Theatre is a sinful pastime and washing with hot water an extravagant luxury, so think yourselves lucky not to have been born in 19th century rural France. Balzac’s masterful novel Eugénie Grandet is named for the heroine and daughter of a mean winegrower who is trapped by her father’s ambitions to hold on to her and, most importantly, to his wealth. She falls for her cousin Charles who arrives penniless at the Grandet house on her 21st birthday. Her father reacts by packing him off to the New World but it comes too late to protect Eugénie and the family from the dangerous effects of love.
This is the first time the novel has been staged in English and this new adaptation by Jonathon Choat is so good you feel like you’ve just read the classic novel itself. Director Donnacadh O’Briain keeps things authentic with period costumes and simple wooden furniture. Eugénie floats about the stage in Lorna Ritchie’s Austen-worthy gowns, Charles has an incredible striped dressing gown and there is a cellist on stage providing soft musical accompaniment to the action.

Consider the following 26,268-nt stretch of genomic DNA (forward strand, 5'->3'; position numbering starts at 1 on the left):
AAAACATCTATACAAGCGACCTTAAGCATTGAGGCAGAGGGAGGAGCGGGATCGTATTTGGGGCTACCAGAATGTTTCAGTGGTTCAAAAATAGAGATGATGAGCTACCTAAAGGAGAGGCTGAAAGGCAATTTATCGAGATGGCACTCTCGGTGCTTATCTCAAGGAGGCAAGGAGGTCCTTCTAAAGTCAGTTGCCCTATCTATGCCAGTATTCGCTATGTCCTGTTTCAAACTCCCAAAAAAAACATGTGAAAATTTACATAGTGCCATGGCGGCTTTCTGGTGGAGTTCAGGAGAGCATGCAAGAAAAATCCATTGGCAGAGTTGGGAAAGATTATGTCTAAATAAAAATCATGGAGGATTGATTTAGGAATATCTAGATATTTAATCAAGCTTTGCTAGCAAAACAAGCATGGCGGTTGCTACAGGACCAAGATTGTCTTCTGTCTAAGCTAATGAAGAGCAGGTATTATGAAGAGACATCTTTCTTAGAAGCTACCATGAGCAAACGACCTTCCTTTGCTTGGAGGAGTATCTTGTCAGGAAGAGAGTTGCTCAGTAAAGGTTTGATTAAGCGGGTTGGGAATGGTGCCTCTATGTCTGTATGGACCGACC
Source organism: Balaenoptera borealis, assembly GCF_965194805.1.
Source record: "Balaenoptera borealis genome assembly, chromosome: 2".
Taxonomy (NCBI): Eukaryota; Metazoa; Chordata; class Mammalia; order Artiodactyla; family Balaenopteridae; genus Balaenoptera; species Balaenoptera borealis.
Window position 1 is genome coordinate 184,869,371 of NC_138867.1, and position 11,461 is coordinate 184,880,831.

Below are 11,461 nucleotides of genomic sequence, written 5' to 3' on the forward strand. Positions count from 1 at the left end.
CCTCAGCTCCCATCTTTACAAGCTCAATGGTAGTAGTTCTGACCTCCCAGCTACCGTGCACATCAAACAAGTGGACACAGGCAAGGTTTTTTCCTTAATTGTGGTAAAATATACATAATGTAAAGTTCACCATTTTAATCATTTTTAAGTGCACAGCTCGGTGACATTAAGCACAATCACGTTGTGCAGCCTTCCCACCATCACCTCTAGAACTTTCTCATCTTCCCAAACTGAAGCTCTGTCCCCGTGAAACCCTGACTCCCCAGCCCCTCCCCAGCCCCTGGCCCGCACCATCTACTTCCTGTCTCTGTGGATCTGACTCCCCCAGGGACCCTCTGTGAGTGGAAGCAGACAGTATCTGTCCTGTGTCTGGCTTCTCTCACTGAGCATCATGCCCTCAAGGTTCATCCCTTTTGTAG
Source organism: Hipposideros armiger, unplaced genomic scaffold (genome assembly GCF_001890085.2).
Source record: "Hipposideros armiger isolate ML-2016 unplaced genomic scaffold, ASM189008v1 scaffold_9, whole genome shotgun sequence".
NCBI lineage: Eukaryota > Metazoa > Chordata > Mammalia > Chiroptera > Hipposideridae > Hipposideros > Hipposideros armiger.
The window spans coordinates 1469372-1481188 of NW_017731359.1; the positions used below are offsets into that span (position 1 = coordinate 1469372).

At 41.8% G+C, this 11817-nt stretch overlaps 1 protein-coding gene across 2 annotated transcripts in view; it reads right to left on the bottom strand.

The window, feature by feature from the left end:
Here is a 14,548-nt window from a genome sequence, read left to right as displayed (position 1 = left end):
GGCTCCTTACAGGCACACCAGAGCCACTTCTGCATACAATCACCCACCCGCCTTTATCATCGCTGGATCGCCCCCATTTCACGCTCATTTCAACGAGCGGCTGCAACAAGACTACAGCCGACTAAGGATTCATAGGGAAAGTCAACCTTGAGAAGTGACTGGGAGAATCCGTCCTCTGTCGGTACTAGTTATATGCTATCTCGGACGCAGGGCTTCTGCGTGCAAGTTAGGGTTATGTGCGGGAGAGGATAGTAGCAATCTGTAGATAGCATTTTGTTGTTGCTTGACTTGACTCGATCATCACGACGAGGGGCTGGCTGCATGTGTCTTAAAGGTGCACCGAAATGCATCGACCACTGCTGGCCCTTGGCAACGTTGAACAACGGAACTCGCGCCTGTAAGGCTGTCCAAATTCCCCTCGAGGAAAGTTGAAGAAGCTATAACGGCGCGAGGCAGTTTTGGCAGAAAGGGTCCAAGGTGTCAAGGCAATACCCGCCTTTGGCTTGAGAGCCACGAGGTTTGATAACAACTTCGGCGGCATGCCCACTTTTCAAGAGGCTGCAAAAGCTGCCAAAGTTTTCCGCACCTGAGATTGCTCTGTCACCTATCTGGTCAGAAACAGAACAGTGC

The role of Eugénie requires a flexible, talented performer, capable of transforming herself from cute, lovestruck young girl to the more worldly, self-reliant businesswoman who emerges towards the end of the play. Jo Hartland rises ably to the challenge, enchanting with her nervous hand movements in the presence of lover Charles and her later resolute confidence in dealing with her business and marital affairs. The chemistry between Charles, played by Jack Parry-Jones, and Eugénie on their first encounter is incredibly believable. Roger Watkins also impresses as her father, Monsieur Grandet, the gruff, stubbly middle-aged miser, combining ugly tight-fistedness with a genuine love for his only child. Romantic, tragic and wonderfully acted, Eugénie Grandet is a show which will charm you and make you glad that the stifling 19th century is over.